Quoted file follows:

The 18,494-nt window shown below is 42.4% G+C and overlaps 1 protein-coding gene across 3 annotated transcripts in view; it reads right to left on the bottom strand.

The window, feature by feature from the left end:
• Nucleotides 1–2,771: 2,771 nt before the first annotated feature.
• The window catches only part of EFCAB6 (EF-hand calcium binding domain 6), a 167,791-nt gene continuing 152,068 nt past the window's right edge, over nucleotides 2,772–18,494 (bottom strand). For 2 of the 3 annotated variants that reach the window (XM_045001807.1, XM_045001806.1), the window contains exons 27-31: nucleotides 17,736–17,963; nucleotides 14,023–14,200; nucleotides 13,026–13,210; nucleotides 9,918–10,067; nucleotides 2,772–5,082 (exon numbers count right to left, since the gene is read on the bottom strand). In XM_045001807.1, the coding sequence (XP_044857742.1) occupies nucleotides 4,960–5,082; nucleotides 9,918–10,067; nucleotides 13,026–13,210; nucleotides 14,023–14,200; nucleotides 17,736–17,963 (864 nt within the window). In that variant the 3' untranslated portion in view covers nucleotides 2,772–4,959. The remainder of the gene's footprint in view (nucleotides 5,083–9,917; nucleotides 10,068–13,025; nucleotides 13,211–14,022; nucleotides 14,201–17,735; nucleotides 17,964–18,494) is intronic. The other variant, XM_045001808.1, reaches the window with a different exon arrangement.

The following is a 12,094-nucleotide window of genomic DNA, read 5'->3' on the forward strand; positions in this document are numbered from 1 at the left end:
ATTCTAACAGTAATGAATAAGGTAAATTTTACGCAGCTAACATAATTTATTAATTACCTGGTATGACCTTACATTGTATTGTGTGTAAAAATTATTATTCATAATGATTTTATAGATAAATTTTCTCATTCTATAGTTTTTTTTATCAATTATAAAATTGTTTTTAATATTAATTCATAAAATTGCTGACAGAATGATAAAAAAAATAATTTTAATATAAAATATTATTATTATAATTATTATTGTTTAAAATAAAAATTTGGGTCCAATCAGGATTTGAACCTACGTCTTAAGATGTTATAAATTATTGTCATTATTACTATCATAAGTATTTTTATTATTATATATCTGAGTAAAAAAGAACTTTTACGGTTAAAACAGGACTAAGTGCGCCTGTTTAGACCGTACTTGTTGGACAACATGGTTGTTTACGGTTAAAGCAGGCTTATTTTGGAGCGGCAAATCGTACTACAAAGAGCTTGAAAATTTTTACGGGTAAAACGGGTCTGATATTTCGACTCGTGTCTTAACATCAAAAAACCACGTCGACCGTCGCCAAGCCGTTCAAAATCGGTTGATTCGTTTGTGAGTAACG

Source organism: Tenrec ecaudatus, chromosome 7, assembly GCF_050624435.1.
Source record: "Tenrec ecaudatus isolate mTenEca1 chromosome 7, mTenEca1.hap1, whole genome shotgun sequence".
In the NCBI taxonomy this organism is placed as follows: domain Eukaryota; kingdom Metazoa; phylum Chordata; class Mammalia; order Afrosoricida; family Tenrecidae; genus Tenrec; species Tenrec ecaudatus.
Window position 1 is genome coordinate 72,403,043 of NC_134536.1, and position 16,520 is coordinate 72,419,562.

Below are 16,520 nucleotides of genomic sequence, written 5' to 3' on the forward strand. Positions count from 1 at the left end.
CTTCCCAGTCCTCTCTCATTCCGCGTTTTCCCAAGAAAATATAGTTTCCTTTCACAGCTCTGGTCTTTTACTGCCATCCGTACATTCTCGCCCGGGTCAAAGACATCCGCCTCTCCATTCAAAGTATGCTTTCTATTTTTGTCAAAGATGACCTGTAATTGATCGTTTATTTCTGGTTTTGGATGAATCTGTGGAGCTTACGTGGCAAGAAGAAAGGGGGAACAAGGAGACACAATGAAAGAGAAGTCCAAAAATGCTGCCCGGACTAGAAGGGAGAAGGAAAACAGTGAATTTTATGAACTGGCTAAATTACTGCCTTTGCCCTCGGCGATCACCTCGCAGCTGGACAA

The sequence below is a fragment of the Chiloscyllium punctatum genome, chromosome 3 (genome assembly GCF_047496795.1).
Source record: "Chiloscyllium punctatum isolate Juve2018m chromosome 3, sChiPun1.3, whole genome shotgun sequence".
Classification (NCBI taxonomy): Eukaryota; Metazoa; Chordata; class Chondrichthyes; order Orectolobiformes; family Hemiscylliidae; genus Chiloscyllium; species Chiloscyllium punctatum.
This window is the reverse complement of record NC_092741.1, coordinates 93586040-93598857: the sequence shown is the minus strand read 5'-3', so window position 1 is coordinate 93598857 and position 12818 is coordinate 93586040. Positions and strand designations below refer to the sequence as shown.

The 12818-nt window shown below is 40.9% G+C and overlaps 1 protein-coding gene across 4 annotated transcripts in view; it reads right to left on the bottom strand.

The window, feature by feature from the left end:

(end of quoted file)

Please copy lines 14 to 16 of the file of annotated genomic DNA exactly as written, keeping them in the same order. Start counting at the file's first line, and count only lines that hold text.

Source record: "Chiloscyllium punctatum isolate Juve2018m chromosome 3, sChiPun1.3, whole genome shotgun sequence".
Classification (NCBI taxonomy): Eukaryota; Metazoa; Chordata; class Chondrichthyes; order Orectolobiformes; family Hemiscylliidae; genus Chiloscyllium; species Chiloscyllium punctatum.
This window is the reverse complement of record NC_092741.1, coordinates 93586040-93598857: the sequence shown is the minus strand read 5'-3', so window position 1 is coordinate 93598857 and position 12818 is coordinate 93586040. Positions and strand designations below refer to the sequence as shown.